Those Who Disappeared by Kevin Wignall

Having read all of the awesomely named Kevin Wignall‘s books, when given the opportunity to grab Those Who Disappeared on NetGalley I jumped at the chance. And like most Wignall books, I can say that I enjoyed this one and read it pretty quickly.

When a man’s body is discovered in a Swiss glacier thirty years after he went missing, his son, Foster Treherne, hopes he’ll finally have closure on what happened to the father he never met. But then the autopsy reveals signs of a struggle, and what was assumed to be a tragic accident suddenly looks more sinister.

Foster tracks down his father’s old friends, but when he starts to ask questions it becomes clear that there’s something they don’t want to tell him. While some are evasive, others seem to wish the body had never been found. What exactly is their connection to each other, and why are they so reluctant to discuss the day his father disappeared? Who are they trying to protect?

If he wants to uncover what really happened, Foster must follow the trail of secrets and lies—no matter how devastating the consequences, and what they might reveal about his father. Because the truth can only stay buried for so long…

It was a thought provoking and engaging read. Wignall’s characters are always interesting and unique and Faster is no exception

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A Creepy, Atmospheric Young Adult Story From Kevin Wignall

An interesting exploration of teenage relationships within a creepy ghost story.

Speaking of books by longtime friends. OK, maybe that is a slight exaggeration. I have never met Kevin Wignall, unlike Jim Geraghty, but I have been reading his books since 2004 and interacting with him via email and blogs nearly ever since. We are “friends” on Facebook so perhaps that counts nowadays.

Anywhoo… Mr. Wignall recently released a short horror story for young adults, This Place of Evil (he also has another book coming out soon, Those Who Disappeared, but more about that closer to publication).



It was an enjoyable and quick read but definitely not something I would have picked up or read if not for it being written by Kevin. It’s basically an exploration of teenage relationships set against the backdrop of a ghost story in an abandoned school (jock. popular kid, underachiever, girls, etc.).

The backstory, in the form of journal entries from their teacher when he was at the school, continues to provide more context/history interspersed with current events, but the creepiness is really just the perception of what it would be like to be trapped in an old, abandoned building with no way to reach anyone after your teacher just disappeared.

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Jim Geraghty Returns with Another Dangerous Clique Novel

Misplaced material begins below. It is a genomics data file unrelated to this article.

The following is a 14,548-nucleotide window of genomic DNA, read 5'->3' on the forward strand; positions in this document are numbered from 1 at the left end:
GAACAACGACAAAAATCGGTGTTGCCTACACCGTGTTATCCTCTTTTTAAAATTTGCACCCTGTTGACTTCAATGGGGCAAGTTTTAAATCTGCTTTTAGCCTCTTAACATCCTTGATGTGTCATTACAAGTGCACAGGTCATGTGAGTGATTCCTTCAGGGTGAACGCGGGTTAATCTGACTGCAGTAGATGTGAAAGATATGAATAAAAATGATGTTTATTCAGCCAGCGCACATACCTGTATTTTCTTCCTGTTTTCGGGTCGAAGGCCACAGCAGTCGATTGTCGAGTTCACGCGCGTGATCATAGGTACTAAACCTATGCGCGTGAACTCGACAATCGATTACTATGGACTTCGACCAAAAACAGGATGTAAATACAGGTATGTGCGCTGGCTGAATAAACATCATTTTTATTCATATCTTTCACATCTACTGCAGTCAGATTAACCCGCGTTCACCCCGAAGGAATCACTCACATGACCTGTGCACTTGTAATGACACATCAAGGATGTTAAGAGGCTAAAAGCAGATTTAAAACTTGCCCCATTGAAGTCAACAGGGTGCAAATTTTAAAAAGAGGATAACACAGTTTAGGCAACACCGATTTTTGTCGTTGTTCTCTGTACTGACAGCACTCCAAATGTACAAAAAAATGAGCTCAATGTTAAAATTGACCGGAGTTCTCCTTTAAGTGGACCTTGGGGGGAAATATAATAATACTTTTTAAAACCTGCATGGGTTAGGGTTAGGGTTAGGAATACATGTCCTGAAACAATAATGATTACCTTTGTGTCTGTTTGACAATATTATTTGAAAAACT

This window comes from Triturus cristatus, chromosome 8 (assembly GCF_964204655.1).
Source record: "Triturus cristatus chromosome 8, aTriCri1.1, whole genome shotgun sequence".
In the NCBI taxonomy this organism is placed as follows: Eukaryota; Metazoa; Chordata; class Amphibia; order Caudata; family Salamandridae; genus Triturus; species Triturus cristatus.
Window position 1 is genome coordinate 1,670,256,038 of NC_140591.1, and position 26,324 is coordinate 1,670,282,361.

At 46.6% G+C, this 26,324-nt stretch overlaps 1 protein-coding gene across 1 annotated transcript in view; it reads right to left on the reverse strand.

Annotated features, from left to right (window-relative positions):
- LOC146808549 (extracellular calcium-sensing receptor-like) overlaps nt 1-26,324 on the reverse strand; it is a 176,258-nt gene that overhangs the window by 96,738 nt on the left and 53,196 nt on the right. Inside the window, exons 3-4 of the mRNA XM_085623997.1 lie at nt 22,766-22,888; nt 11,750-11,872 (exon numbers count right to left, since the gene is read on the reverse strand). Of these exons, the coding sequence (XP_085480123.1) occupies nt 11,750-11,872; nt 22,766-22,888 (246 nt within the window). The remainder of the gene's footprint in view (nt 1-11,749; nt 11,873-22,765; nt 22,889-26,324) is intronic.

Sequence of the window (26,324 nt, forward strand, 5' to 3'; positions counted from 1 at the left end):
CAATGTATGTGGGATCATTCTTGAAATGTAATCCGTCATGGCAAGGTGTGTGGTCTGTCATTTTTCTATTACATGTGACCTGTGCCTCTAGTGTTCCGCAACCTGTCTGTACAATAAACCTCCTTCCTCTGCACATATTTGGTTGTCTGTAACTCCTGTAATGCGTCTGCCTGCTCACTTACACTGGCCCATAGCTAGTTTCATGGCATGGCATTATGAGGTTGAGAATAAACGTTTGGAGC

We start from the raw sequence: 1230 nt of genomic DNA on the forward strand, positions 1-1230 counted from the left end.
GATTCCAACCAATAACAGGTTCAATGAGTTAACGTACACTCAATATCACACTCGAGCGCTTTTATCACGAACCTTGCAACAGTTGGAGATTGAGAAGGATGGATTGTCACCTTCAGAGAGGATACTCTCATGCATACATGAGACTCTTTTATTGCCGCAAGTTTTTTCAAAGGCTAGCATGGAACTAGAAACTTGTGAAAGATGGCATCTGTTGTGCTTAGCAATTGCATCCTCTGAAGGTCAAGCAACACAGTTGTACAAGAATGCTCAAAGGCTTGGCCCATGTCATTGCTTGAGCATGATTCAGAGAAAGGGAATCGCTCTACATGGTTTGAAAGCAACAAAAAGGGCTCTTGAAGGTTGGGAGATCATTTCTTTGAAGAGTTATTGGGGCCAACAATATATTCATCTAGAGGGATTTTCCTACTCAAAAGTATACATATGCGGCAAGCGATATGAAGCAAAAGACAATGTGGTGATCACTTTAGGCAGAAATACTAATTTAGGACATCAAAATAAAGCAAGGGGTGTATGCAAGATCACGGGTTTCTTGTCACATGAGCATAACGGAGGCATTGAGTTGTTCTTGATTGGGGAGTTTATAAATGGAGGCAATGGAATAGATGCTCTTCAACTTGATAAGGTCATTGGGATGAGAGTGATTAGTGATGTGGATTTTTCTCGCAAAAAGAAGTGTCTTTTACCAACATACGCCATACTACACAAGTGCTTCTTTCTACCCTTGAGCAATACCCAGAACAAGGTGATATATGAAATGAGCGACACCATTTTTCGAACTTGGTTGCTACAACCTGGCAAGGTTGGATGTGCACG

“Ripped from the headlines” plot with Geraghty’s sense of humor makes this a quick read.



When I went to post my review of Jim Geraghty’s latest book, Hunting Four Horseman, on Goodreads I was again cursing the lack of half stars (although, does a half star really mean a lot?) and wrestling with judging a book by the genre it is or the appeal of that genre to you personally…

Which is to say I enjoyed the second Dangerous Clique book but realized these books really aren’t my prefered genre or style within the genre.

Having known Jim for some time, and appreciating his writing, I wanted to buy and read his novels. And they are full of his research, knowledge and sense of humor, which is why I enjoyed them.

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The Monster in the Hollows by Andrew Peterson

For those of you not following along, I’m reading the Wingfeather Saga to mark the release of new collectable hardcover editions being released this year.  Specifically, books three and four being released today, October 6.

As I noted with book 2, the books seems to be getting better as we go. I enjoyed On the Edge of the Dark Sea of Darkness, and found the second half of the book more engaging than the first, and that pattern continued with North! or Be Eaten.

And that pattern continued with The Monster in the Hallows.

Janner, Tink, and Leeli Igiby, the Lost Jewels of Anniera, are hiding from Gnag the Nameless in the Green Hollows, one of the few places in the land of Aerwiar not overrun by the Fangs of Dang. But there’s a big problem. Janner’s little brother–heir to the throne of Anniera–has grown a tail. And gray fur. Not to mention two pointed ears and long, dangerous fangs. To the suspicious folk of the Green Hollows, he looks like a monster.

But Janner knows better. His brother isn’t as scary as he looks. He’s perfectly harmless. Isn’t he?

Each book builds on the previous; more history revealed, more surprises, more depth to the characters, etc.